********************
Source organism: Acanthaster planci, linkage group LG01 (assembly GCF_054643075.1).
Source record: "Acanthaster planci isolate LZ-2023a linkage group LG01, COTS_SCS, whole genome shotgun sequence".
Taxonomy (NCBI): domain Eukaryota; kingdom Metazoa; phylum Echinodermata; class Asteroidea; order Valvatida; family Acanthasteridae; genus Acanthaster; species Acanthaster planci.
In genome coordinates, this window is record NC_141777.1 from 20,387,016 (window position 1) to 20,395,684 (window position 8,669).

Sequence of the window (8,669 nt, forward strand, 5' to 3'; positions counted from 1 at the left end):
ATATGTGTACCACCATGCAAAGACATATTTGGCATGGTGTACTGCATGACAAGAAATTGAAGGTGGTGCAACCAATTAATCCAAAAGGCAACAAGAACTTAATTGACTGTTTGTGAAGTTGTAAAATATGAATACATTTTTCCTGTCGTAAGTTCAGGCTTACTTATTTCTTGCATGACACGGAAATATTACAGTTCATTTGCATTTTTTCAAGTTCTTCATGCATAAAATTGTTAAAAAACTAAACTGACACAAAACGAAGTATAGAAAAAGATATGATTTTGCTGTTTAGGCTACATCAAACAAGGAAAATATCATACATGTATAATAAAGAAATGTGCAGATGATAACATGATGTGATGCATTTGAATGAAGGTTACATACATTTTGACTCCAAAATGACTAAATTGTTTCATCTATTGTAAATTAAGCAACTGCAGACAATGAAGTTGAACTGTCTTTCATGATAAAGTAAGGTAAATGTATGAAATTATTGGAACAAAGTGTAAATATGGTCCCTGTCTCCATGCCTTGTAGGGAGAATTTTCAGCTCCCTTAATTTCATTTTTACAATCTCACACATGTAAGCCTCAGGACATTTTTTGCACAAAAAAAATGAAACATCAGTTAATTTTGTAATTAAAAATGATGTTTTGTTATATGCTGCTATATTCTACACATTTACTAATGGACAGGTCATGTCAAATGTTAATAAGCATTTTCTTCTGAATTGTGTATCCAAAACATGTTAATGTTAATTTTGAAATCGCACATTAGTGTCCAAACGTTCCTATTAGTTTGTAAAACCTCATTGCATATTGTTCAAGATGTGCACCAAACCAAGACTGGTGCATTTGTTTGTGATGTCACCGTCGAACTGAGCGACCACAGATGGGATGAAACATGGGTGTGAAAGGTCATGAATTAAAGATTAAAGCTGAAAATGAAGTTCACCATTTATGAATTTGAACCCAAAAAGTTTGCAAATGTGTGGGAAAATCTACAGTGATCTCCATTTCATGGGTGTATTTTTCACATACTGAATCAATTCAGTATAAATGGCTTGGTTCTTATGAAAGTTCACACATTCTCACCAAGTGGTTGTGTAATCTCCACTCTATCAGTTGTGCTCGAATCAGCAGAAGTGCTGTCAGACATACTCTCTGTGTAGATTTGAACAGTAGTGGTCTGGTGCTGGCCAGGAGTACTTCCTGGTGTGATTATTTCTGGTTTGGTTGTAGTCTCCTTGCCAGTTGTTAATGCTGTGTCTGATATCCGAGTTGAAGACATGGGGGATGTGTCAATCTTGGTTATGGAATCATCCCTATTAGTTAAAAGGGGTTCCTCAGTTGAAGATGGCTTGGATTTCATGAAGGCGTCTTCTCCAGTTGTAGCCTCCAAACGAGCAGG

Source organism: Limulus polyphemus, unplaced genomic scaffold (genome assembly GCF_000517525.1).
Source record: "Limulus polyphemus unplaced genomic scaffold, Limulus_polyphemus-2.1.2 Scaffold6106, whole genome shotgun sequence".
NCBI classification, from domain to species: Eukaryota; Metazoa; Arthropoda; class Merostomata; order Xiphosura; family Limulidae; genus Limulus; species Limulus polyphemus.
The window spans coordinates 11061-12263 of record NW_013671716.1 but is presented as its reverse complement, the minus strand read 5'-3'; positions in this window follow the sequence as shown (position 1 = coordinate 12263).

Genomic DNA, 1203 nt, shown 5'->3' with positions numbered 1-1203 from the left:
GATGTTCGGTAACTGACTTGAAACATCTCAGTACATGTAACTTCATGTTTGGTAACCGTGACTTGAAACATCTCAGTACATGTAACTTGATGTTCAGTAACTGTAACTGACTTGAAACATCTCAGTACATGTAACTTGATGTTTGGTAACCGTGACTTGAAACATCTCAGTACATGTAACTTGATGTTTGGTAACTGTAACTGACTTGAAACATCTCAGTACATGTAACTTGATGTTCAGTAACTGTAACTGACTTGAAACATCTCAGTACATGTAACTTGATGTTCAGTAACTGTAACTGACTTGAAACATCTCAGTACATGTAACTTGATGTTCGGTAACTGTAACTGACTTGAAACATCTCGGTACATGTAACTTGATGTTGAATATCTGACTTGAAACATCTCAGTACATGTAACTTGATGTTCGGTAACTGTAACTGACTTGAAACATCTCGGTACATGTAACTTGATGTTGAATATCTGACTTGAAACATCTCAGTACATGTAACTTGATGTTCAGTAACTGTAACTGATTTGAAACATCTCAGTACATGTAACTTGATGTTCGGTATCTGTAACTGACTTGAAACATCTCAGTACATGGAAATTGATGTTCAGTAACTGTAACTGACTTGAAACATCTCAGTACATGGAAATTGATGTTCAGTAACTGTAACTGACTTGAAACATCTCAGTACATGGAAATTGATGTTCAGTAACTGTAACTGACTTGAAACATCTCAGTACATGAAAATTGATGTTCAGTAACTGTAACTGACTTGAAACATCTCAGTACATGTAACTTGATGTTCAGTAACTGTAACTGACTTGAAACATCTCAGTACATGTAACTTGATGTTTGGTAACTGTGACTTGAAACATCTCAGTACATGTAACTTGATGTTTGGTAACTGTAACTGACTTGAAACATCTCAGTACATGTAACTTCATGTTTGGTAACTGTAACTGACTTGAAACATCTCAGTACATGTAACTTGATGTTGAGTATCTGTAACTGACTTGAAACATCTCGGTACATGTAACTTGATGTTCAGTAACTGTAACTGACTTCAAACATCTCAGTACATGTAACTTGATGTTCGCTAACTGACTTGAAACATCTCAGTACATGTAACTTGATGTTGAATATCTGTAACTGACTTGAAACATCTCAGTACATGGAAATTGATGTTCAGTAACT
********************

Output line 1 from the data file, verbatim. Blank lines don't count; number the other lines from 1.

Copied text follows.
Source organism: Acanthaster planci, linkage group LG01 (assembly GCF_054643075.1).